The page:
Object as subject-superject, or why Harman is wrong about Whitehead

Graham Harman and Alfred North Whitehead have a lot in common, but they differ in what they say about substance as a metaphysical category. I think Harman overstates this difference. Whitehead suggests “the whole universe consists of elements disclosed in the experiences of subjects” (Process and Reality, p. 166). This multiple disclosure of the One is an ongoing creative process, where the momentary subject (or “superject”) who apprehends the universe’s local appearance becomes a monad, a word Whitehead remarks “expresses [the subject’s] essential unity at the decisive moment, which stands between its birth and its perishing” (PR, p. 88). In this moment of concrescence, “the many become one, and are increased by one.”

Whitehead, then, does recognize the way in which an actual entity withdrawals from its relations and qualities: it does so precisely as a subject. An object’s (or “subject-superject’s,” in Whitehead’s terms) private subsistence apart from the sensual world is fleeting, almost immediately perishing back into the world, but because in this brief moment it enjoys and decides upon the ideal possibilities of its own future, it adds something new to the cosmic process. An object is withdrawn, for Whitehead, because this enjoyment and decision can never be directly caused by any of its relations.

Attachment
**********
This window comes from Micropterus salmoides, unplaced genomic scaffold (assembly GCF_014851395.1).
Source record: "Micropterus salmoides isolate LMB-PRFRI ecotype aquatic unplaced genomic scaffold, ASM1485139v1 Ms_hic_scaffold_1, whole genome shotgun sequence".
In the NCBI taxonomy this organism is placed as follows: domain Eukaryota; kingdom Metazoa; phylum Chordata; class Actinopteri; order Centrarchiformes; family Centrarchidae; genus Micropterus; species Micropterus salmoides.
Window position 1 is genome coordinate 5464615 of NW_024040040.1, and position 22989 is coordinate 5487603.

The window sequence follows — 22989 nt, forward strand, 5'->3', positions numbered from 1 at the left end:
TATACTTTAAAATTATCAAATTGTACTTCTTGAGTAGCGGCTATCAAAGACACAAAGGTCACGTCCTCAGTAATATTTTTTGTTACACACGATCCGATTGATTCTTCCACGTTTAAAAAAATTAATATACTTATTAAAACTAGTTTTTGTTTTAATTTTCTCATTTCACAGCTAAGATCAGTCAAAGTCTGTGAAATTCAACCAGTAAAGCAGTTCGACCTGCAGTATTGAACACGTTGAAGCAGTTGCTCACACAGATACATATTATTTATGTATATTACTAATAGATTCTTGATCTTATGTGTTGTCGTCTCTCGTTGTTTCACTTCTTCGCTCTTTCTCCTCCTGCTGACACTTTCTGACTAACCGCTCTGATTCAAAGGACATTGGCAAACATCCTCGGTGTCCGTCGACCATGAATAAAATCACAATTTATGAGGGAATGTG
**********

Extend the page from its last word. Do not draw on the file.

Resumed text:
1. I have a philosophy or way of doing philosophy that is very different from yours, which is really irrelevant, but I, nonetheless, sure do like your way of writing. It is smooth and clear and very orderly. It is a sheer pleasure to read. And your appearance on Youtube is downright pretty. Like most young people you do carry on and on about others a little too much for us older guys, who are all ready all too familiar with them, and not enough about your own philosophy, which would be of much more interest—at least to me. Thanks for the good read.

    1. Thanks for stopping by, Gary. I’ve been posting videos on youtube for about 4 years, and many of those posted in the last 2 or 3 have mostly consisted of my attempt to digest the ideas I’ve encountered while in graduate school. You’ve reminded me of the importance of putting the books down once in a while to let my own perspective develop more freely.

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